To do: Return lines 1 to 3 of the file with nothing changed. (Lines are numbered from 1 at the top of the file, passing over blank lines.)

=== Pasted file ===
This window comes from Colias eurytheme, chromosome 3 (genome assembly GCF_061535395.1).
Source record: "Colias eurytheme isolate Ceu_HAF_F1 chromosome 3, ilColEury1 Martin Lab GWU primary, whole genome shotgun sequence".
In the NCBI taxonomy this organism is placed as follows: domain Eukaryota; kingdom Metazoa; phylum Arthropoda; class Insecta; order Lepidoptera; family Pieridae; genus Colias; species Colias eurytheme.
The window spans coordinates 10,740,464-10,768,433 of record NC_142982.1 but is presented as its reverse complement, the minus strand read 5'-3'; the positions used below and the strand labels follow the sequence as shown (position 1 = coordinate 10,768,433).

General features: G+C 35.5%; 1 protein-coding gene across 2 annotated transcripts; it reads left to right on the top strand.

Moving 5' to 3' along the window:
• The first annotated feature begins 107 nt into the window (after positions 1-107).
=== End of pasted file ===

This window comes from Colias eurytheme, chromosome 3 (genome assembly GCF_061535395.1).
Source record: "Colias eurytheme isolate Ceu_HAF_F1 chromosome 3, ilColEury1 Martin Lab GWU primary, whole genome shotgun sequence".
In the NCBI taxonomy this organism is placed as follows: domain Eukaryota; kingdom Metazoa; phylum Arthropoda; class Insecta; order Lepidoptera; family Pieridae; genus Colias; species Colias eurytheme.